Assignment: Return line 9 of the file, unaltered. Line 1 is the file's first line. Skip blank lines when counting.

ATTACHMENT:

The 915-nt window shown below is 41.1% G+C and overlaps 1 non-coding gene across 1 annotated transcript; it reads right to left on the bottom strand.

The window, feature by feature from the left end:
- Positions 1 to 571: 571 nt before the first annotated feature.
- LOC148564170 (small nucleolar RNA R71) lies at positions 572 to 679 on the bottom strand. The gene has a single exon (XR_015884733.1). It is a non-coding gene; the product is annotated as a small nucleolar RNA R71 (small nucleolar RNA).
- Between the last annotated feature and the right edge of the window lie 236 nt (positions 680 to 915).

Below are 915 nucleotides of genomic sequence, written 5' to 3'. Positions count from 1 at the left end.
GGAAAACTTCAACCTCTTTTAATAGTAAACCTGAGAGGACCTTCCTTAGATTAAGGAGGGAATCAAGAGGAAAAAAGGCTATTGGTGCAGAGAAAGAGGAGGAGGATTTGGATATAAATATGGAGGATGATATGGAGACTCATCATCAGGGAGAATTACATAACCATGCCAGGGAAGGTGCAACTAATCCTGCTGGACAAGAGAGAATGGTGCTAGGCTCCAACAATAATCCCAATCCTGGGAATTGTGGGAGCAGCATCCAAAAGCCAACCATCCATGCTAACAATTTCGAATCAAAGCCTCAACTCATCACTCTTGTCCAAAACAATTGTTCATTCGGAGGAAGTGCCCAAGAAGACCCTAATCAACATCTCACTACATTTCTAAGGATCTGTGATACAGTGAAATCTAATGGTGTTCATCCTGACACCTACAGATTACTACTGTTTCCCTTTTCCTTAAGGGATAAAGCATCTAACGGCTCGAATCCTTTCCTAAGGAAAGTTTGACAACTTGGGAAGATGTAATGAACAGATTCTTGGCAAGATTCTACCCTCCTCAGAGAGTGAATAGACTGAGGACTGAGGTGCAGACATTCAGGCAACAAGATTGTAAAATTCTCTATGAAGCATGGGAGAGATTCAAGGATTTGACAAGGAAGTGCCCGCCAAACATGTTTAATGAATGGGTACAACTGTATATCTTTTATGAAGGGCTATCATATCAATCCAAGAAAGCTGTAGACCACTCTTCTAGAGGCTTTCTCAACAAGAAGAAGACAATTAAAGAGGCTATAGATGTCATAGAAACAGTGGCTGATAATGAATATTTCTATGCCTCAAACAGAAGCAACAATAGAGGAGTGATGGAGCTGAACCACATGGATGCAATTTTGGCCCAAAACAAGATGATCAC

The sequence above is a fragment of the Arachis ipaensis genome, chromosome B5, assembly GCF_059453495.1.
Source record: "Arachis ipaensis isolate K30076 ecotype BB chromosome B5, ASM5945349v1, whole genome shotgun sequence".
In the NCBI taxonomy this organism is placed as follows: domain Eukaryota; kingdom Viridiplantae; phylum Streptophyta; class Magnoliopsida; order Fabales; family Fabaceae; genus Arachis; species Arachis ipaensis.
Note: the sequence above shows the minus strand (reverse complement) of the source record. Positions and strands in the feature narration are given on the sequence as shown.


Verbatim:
Source record: "Arachis ipaensis isolate K30076 ecotype BB chromosome B5, ASM5945349v1, whole genome shotgun sequence".